Robert Kypta
Robert Kypta
Phone: 4228 / 944 061 328
Address: Bizkaia Science and Technology Park,
building 801A, Derio (Bizkaia)

Robert Kypta was an undergraduate at Oxford University and carried out his PhD at EMBL in Heidelberg, where he studied the roles of Src family tyrosine kinases in the cellular response to PDGF. He did his postdoctoral training in Louis Reichardt’s lab at the University of California San Francisco on cell adhesion in neurons, fi nding an association between the cadherin-catenin complex and receptor tyrosine phosphatases. He returned to the UK to start his own lab as a Wellcome Trust Career Development Fellow at the MRC Laboratory for Molecular Cell Biology, focusing on catenin function in cell models of neuroblastoma and colorectal cancer. He then took up a Lectureship at Imperial College London, where his group identifi ed new links between components of the Wnt signalling network and the androgen receptor, a key driver of prostate cancer progression and a major therapeutic target. He set up his lab at CIC bioGUNE in 2005 with the goal of developing new therapies based on studies of signalling pathways that determine tumour and stem cell fate. His research has resulted in several awards, including an ARTP Prize and an Androgens Meeting Prize.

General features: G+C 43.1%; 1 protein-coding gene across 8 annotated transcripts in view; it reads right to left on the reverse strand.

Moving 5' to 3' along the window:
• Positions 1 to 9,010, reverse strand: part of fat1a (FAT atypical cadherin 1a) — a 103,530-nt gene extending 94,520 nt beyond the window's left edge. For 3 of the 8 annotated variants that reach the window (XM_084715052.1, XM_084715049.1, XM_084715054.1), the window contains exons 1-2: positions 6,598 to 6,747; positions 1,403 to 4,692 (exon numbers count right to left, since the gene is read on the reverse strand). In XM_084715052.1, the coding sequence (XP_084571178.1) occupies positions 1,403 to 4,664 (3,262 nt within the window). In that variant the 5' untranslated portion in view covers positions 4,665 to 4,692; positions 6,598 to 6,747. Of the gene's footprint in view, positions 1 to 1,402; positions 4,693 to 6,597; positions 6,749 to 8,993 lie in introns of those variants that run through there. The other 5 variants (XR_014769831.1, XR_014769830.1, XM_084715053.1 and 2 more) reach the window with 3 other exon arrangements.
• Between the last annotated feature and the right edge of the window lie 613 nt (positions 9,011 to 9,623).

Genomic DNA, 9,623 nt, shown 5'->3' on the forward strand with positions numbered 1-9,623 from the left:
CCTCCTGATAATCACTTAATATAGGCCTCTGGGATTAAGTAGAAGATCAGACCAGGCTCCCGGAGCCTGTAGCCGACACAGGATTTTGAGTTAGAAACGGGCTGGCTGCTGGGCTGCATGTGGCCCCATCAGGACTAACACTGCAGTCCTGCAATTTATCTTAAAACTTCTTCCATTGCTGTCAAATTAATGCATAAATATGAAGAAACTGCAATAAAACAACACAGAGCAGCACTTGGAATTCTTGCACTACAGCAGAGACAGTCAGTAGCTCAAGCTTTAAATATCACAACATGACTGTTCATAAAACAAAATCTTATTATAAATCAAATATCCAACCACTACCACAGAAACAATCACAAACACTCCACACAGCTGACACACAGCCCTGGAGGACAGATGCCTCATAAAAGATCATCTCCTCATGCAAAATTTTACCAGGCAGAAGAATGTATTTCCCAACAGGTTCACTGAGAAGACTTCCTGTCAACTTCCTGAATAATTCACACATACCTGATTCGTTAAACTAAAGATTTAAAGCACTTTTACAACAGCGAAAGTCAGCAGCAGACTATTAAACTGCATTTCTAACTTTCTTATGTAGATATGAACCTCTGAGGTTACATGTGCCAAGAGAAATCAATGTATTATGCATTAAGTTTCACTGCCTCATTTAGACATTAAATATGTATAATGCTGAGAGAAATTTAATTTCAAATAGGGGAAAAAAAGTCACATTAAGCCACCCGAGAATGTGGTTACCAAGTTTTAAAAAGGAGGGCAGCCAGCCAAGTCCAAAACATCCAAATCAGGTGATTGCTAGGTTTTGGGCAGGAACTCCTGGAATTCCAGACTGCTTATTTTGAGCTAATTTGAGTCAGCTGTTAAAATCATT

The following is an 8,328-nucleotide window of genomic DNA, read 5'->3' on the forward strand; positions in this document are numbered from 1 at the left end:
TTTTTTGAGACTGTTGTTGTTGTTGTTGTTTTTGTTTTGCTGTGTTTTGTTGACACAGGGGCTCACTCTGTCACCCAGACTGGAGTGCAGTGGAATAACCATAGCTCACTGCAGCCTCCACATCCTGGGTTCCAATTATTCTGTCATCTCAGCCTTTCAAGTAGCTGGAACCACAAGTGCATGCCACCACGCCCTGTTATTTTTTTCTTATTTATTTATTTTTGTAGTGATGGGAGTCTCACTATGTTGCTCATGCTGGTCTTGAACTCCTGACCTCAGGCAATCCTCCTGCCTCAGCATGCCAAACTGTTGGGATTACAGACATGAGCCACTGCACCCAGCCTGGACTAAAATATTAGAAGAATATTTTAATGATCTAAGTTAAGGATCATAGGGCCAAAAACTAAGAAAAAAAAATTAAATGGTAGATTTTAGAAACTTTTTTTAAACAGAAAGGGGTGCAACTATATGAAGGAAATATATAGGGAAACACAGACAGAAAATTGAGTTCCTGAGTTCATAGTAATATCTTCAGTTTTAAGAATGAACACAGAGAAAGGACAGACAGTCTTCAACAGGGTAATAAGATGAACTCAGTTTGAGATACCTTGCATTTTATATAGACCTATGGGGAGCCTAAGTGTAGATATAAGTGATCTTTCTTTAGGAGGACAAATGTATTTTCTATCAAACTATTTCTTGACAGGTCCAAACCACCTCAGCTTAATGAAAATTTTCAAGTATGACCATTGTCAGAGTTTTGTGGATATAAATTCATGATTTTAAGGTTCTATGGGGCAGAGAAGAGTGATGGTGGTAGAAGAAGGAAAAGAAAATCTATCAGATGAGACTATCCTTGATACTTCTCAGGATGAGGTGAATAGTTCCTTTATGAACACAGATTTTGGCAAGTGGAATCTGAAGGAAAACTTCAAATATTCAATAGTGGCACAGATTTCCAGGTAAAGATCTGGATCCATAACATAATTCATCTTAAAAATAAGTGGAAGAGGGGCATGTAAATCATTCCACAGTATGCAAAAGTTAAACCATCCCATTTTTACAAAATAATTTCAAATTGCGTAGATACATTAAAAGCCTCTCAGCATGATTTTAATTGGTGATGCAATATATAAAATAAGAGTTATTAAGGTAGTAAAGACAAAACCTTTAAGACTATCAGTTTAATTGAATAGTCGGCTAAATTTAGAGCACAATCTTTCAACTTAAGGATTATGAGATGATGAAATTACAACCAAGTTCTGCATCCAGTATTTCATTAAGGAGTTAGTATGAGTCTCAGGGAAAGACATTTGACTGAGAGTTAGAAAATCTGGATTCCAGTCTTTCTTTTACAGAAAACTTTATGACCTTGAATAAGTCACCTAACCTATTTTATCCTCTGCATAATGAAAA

The Wnt signalling pathway lab is interested in understanding how extracellular signals, such as those mediated by Wnt proteins, determine cell fate and function. Studies are focused on cell signalling in two areas: cancer, particularly metastatic and treatment-resistant disease, and neural stem cell differentiation, which is of relevance to the development of therapies for stroke and neurodegenerative diseases. A major goal is to identify and characterise Wnt receptors and effectors in both contexts and use this information to develop new therapies. The Wnts are secreted lipoproteins that play important roles during embryonic development. Wnt signals are frequently deregulated in disease, particularly in cancer. We have been studying Wnt-11, which is expressed in metastatic and drug-resistant prostate cancer and in colorectal cancer. We recently identified FZD8 as a major Wnt-11 receptor in prostate cancer, where it integrates Wnt and TGF-β signals to promote tumour cell invasion. A second area of interest, being pursued in collaboration with colleagues at Imperial College London, is the function of Dkk-3, a secreted protein that inhibits tumour cell growth and invasion by regulating the tumour microenvironment. We are currently developing a CRISPR-based epigenetic approach to restore DKK3 expression in cancer cells. The team comprises Irantzu Gorrono, who is characterising Wnt-11 mutants and antibodies and also provides technical assistance and training, Inmaculada Lopez, a Juan de la Cierva postdoctoral fellow studying Wnt co-receptors and 3 PhD students funded by Basque Government Fellowships - Virginia Murillo, who is focusing on FZD8, Estibaliz Orue, who studies Wnt signalling in breast cancer stem cells, in collaboration with María Vivanco, and Saray Sanchez, who is developing Wnt-11 antibody nanoparticles, in collaboration with Aitziber Cortajarena at CIC bioMAGUNE.